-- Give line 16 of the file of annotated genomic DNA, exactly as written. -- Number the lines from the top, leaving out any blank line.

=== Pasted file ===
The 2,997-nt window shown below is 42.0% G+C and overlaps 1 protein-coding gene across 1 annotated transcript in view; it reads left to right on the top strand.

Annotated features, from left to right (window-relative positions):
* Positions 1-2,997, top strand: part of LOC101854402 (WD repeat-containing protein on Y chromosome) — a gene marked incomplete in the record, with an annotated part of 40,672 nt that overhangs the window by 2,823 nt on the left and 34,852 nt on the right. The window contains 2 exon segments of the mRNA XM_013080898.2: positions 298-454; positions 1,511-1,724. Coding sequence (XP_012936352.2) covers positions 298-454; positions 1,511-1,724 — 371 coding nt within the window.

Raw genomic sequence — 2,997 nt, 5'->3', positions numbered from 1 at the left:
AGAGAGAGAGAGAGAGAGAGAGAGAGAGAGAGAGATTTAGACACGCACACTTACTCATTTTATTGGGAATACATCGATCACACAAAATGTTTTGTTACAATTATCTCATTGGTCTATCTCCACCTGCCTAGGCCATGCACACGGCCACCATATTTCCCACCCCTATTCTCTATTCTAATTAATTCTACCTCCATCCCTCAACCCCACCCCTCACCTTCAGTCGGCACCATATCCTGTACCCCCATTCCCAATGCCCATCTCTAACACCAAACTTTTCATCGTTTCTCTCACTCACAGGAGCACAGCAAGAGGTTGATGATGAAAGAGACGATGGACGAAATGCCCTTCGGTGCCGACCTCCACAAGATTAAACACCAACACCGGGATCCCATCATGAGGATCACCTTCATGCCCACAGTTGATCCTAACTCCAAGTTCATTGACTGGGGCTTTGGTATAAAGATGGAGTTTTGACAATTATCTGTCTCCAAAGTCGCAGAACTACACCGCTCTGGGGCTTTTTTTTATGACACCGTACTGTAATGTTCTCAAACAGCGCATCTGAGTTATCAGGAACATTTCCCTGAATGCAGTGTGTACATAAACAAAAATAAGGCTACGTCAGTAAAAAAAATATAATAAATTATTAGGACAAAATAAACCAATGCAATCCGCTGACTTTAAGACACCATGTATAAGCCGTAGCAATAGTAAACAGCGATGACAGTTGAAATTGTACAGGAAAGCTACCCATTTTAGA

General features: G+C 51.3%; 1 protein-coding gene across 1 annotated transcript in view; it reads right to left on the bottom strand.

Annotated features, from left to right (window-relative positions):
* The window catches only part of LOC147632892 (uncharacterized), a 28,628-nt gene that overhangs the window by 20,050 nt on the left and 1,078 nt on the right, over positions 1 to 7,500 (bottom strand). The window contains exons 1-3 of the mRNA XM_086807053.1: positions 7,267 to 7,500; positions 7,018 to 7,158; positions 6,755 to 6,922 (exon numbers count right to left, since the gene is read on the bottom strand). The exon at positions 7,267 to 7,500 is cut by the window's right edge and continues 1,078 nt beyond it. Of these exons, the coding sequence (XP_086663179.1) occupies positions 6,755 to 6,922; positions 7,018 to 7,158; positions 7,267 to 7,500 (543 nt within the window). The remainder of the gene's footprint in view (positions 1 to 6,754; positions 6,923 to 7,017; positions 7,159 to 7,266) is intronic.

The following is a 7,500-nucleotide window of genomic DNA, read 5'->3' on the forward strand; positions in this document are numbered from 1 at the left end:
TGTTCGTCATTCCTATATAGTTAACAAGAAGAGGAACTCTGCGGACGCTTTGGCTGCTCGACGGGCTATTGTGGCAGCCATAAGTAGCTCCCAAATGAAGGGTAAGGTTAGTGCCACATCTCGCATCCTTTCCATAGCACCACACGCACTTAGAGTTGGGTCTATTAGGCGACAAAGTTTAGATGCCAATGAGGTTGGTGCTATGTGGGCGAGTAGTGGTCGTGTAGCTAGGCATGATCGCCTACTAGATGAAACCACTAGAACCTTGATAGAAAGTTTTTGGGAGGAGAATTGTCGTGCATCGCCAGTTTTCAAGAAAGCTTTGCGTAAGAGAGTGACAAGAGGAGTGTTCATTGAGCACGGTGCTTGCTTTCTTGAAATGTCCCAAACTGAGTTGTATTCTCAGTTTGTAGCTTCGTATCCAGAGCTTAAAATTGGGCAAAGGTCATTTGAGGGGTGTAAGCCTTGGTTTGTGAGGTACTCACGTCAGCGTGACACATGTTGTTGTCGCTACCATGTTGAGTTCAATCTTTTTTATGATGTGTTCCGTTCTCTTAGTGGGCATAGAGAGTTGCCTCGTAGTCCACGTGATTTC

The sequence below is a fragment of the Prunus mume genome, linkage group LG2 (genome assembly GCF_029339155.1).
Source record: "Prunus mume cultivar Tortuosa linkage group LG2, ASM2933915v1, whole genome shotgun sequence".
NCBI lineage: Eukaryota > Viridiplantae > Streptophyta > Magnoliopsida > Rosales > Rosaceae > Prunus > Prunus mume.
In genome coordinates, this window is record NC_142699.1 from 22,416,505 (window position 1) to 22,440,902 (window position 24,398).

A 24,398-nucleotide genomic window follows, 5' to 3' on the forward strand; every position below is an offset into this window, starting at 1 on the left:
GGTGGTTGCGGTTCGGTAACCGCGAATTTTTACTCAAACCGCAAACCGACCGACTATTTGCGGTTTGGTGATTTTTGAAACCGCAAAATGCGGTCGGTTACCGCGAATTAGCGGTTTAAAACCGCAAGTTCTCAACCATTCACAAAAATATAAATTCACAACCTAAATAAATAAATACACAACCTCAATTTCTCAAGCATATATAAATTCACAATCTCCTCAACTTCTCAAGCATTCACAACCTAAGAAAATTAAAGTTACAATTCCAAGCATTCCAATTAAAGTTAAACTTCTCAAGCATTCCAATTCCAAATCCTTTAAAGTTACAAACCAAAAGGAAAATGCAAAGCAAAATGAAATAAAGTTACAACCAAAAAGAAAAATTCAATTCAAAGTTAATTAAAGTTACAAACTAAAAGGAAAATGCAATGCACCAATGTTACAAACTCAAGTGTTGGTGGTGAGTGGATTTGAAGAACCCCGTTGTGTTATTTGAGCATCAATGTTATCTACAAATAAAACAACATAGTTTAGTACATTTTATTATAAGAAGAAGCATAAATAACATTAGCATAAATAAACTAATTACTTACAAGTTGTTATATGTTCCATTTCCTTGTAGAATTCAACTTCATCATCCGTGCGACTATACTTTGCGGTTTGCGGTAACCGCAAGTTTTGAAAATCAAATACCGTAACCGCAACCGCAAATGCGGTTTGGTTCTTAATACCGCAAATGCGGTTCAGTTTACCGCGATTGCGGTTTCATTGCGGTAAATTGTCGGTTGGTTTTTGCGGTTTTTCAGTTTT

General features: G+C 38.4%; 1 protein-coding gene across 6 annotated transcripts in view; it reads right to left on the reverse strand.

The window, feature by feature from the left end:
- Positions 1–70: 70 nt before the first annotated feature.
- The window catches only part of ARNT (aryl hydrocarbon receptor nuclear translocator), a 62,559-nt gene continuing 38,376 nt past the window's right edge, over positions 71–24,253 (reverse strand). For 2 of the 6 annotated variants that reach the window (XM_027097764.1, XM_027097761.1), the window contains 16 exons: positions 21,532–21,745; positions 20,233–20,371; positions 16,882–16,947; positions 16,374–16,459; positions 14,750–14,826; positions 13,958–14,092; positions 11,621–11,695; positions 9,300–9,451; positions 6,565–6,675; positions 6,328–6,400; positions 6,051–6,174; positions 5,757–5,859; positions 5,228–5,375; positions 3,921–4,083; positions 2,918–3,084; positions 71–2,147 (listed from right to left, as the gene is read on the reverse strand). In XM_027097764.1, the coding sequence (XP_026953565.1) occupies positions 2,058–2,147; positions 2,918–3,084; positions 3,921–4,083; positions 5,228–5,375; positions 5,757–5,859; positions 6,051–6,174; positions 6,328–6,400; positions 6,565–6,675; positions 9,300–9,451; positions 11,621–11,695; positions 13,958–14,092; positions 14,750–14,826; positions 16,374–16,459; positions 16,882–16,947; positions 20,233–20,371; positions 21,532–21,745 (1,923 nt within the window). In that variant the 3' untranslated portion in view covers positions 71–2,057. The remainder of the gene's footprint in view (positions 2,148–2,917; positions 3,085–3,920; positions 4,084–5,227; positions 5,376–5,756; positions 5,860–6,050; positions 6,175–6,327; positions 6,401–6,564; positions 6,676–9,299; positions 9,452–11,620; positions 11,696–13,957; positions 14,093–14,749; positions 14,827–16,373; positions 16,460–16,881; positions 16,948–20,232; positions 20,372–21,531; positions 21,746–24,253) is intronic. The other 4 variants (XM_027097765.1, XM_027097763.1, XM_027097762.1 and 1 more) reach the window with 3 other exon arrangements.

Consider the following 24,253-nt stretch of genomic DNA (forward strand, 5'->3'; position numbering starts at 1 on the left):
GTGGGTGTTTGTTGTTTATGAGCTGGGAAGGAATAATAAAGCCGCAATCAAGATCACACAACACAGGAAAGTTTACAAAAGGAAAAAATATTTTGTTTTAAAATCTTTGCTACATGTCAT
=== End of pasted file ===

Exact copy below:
GGTGGTTGCGGTTCGGTAACCGCGAATTTTTACTCAAACCGCAAACCGACCGACTATTTGCGGTTTGGTGATTTTTGAAACCGCAAAATGCGGTCGGTTACCGCGAATTAGCGGTTTAAAACCGCAAGTTCTCAACCATTCACAAAAATATAAATTCACAACCTAAATAAATAAATACACAACCTCAATTTCTCAAGCATATATAAATTCACAATCTCCTCAACTTCTCAAGCATTCACAACCTAAGAAAATTAAAGTTACAATTCCAAGCATTCCAATTAAAGTTAAACTTCTCAAGCATTCCAATTCCAAATCCTTTAAAGTTACAAACCAAAAGGAAAATGCAAAGCAAAATGAAATAAAGTTACAACCAAAAAGAAAAATTCAATTCAAAGTTAATTAAAGTTACAAACTAAAAGGAAAATGCAATGCACCAATGTTACAAACTCAAGTGTTGGTGGTGAGTGGATTTGAAGAACCCCGTTGTGTTATTTGAGCATCAATGTTATCTACAAATAAAACAACATAGTTTAGTACATTTTATTATAAGAAGAAGCATAAATAACATTAGCATAAATAAACTAATTACTTACAAGTTGTTATATGTTCCATTTCCTTGTAGAATTCAACTTCATCATCCGTGCGACTATACTTTGCGGTTTGCGGTAACCGCAAGTTTTGAAAATCAAATACCGTAACCGCAACCGCAAATGCGGTTTGGTTCTTAATACCGCAAATGCGGTTCAGTTTACCGCGATTGCGGTTTCATTGCGGTAAATTGTCGGTTGGTTTTTGCGGTTTTTCAGTTTT